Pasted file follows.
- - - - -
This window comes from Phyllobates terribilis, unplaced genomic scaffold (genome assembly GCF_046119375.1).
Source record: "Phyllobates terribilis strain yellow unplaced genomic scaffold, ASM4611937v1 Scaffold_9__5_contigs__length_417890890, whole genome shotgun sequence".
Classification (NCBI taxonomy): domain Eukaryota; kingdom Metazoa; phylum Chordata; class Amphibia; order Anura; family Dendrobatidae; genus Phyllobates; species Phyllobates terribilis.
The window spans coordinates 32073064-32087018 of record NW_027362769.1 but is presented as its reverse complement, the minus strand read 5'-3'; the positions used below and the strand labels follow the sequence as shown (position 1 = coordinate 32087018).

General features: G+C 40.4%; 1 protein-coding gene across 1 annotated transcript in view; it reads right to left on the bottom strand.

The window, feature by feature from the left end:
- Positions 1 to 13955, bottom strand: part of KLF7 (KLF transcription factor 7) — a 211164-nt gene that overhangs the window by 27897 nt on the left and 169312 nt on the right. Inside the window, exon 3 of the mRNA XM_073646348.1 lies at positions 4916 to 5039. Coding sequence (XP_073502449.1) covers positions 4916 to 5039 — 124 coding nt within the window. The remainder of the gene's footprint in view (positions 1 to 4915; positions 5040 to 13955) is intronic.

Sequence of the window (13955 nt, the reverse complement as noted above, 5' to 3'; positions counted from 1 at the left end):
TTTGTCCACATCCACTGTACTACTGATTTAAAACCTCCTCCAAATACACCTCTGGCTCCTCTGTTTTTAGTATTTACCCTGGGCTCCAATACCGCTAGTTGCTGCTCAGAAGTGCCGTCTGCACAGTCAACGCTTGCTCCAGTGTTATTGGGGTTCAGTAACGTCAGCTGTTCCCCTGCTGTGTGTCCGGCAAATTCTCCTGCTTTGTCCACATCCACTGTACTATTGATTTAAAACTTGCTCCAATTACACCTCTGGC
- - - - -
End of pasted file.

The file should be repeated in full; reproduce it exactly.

This window comes from Phyllobates terribilis, unplaced genomic scaffold (genome assembly GCF_046119375.1).
Source record: "Phyllobates terribilis strain yellow unplaced genomic scaffold, ASM4611937v1 Scaffold_9__5_contigs__length_417890890, whole genome shotgun sequence".
Classification (NCBI taxonomy): domain Eukaryota; kingdom Metazoa; phylum Chordata; class Amphibia; order Anura; family Dendrobatidae; genus Phyllobates; species Phyllobates terribilis.
The window spans coordinates 32073064-32087018 of record NW_027362769.1 but is presented as its reverse complement, the minus strand read 5'-3'; the positions used below and the strand labels follow the sequence as shown (position 1 = coordinate 32087018).

General features: G+C 40.4%; 1 protein-coding gene across 1 annotated transcript in view; it reads right to left on the bottom strand.

The window, feature by feature from the left end:
- Positions 1 to 13955, bottom strand: part of KLF7 (KLF transcription factor 7) — a 211164-nt gene that overhangs the window by 27897 nt on the left and 169312 nt on the right. Inside the window, exon 3 of the mRNA XM_073646348.1 lies at positions 4916 to 5039. Coding sequence (XP_073502449.1) covers positions 4916 to 5039 — 124 coding nt within the window. The remainder of the gene's footprint in view (positions 1 to 4915; positions 5040 to 13955) is intronic.

Sequence of the window (13955 nt, the reverse complement as noted above, 5' to 3'; positions counted from 1 at the left end):
TTTGTCCACATCCACTGTACTACTGATTTAAAACCTCCTCCAAATACACCTCTGGCTCCTCTGTTTTTAGTATTTACCCTGGGCTCCAATACCGCTAGTTGCTGCTCAGAAGTGCCGTCTGCACAGTCAACGCTTGCTCCAGTGTTATTGGGGTTCAGTAACGTCAGCTGTTCCCCTGCTGTGTGTCCGGCAAATTCTCCTGCTTTGTCCACATCCACTGTACTATTGATTTAAAACTTGCTCCAATTACACCTCTGGC